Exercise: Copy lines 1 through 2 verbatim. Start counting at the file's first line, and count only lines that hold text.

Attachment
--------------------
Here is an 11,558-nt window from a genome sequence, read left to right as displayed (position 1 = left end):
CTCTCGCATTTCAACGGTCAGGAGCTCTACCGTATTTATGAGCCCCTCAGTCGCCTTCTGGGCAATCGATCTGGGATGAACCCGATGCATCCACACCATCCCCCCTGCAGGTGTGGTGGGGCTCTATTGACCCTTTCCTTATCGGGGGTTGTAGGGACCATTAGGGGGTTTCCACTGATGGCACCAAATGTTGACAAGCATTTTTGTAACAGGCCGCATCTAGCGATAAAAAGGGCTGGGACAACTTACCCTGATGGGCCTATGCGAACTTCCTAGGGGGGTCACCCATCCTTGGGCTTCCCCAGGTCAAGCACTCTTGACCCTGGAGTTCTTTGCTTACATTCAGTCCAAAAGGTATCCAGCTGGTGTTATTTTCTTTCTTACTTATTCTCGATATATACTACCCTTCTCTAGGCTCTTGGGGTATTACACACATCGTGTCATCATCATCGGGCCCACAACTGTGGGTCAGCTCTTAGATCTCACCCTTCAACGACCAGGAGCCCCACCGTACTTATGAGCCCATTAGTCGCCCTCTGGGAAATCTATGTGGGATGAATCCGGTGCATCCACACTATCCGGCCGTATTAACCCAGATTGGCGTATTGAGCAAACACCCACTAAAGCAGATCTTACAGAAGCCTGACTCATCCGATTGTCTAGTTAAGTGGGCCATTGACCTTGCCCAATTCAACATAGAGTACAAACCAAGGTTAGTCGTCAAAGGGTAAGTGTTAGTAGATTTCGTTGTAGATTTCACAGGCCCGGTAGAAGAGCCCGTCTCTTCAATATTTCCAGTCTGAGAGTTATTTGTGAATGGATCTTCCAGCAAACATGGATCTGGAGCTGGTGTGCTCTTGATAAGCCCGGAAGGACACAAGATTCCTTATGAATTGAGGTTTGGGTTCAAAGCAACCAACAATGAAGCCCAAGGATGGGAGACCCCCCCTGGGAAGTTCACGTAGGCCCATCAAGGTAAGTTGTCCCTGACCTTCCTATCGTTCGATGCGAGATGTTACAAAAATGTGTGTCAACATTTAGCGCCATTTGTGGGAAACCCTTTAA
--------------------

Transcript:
Here is an 11,558-nt window from a genome sequence, read left to right as displayed (position 1 = left end):
CTCTCGCATTTCAACGGTCAGGAGCTCTACCGTATTTATGAGCCCCTCAGTCGCCTTCTGGGCAATCGATCTGGGATGAACCCGATGCATCCACACCATCCCCCCTGCAGGTGTGGTGGGGCTCTATTGACCCTTTCCTTATCGGGGGTTGTAGGGACCATTAGGGGGTTTCCACTGATGGCACCAAATGTTGACAAGCATTTTTGTAACAGGCCGCATCTAGCGATAAAAAGGGCTGGGACAACTTACCCTGATGGGCCTATGCGAACTTCCTAGGGGGGTCACCCATCCTTGGGCTTCCCCAGGTCAAGCACTCTTGACCCTGGAGTTCTTTGCTTACATTCAGTCCAAAAGGTATCCAGCTGGTGTTATTTTCTTTCTTACTTATTCTCGATATATACTACCCTTCTCTAGGCTCTTGGGGTATTACACACATCGTGTCATCATCATCGGGCCCACAACTGTGGGTCAGCTCTTAGATCTCACCCTTCAACGACCAGGAGCCCCACCGTACTTATGAGCCCATTAGTCGCCCTCTGGGAAATCTATGTGGGATGAATCCGGTGCATCCACACTATCCGGCCGTATTAACCCAGATTGGCGTATTGAGCAAACACCCACTAAAGCAGATCTTACAGAAGCCTGACTCATCCGATTGTCTAGTTAAGTGGGCCATTGACCTTGCCCAATTCAACATAGAGTACAAACCAAGGTTAGTCGTCAAAGGGTAAGTGTTAGTAGATTTCGTTGTAGATTTCACAGGCCCGGTAGAAGAGCCCGTCTCTTCAATATTTCCAGTCTGAGAGTTATTTGTGAATGGATCTTCCAGCAAACATGGATCTGGAGCTGGTGTGCTCTTGATAAGCCCGGAAGGACACAAGATTCCTTATGAATTGAGGTTTGGGTTCAAAGCAACCAACAATGAAGCCCAAGGATGGGAGACCCCCCCTGGGAAGTTCACGTAGGCCCATCAAGGTAAGTTGTCCCTGACCTTCCTATCGTTCGATGCGAGATGTTACAAAAATGTGTGTCAACATTTAGCGCCATTTGTGGGAAACCCTTTAA